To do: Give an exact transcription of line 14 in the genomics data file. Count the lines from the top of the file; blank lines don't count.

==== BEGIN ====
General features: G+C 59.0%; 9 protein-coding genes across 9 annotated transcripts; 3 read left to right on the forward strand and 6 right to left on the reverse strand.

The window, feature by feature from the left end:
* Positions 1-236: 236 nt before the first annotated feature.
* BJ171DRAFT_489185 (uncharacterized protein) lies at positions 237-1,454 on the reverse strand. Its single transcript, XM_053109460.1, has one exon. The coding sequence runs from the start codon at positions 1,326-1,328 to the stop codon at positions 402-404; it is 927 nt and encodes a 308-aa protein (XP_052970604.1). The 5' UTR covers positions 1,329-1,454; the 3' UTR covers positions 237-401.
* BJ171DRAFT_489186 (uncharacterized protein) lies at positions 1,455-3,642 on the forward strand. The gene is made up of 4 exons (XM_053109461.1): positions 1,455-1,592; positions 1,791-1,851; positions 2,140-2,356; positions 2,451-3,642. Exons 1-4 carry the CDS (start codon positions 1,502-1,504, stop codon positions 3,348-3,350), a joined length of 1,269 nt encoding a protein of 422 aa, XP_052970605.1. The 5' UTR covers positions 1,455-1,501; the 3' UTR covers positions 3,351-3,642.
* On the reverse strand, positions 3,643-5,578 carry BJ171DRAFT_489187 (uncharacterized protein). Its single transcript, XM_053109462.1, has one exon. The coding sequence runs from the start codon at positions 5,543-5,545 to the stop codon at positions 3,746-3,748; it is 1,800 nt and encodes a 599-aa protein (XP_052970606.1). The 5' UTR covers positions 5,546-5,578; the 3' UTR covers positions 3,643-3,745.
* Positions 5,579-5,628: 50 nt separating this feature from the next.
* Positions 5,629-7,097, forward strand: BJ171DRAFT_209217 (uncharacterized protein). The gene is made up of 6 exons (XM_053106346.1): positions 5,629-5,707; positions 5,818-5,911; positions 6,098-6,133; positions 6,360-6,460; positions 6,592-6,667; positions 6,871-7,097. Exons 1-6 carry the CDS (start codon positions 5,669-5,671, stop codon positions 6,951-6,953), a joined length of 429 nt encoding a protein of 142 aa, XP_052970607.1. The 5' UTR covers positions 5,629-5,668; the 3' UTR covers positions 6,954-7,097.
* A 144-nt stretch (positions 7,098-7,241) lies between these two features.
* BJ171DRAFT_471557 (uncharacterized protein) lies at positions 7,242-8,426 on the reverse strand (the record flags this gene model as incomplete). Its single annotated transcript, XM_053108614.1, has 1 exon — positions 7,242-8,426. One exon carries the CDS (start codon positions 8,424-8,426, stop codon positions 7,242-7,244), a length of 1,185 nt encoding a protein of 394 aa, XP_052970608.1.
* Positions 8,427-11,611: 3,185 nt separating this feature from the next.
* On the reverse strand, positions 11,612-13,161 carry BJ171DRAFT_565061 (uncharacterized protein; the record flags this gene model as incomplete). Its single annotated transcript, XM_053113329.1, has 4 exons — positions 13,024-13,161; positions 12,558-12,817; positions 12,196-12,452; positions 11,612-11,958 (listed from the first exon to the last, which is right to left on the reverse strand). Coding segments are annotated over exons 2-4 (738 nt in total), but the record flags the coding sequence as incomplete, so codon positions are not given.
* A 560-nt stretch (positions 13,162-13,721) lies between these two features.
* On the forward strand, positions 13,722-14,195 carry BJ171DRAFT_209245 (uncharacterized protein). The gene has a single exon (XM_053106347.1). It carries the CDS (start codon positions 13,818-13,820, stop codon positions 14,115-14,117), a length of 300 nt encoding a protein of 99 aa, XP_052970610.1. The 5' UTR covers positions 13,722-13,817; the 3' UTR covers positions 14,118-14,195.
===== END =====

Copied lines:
* On the forward strand, positions 13,722-14,195 carry BJ171DRAFT_209245 (uncharacterized protein). The gene has a single exon (XM_053106347.1). It carries the CDS (start codon positions 13,818-13,820, stop codon positions 14,115-14,117), a length of 300 nt encoding a protein of 99 aa, XP_052970610.1. The 5' UTR covers positions 13,722-13,817; the 3' UTR covers positions 14,118-14,195.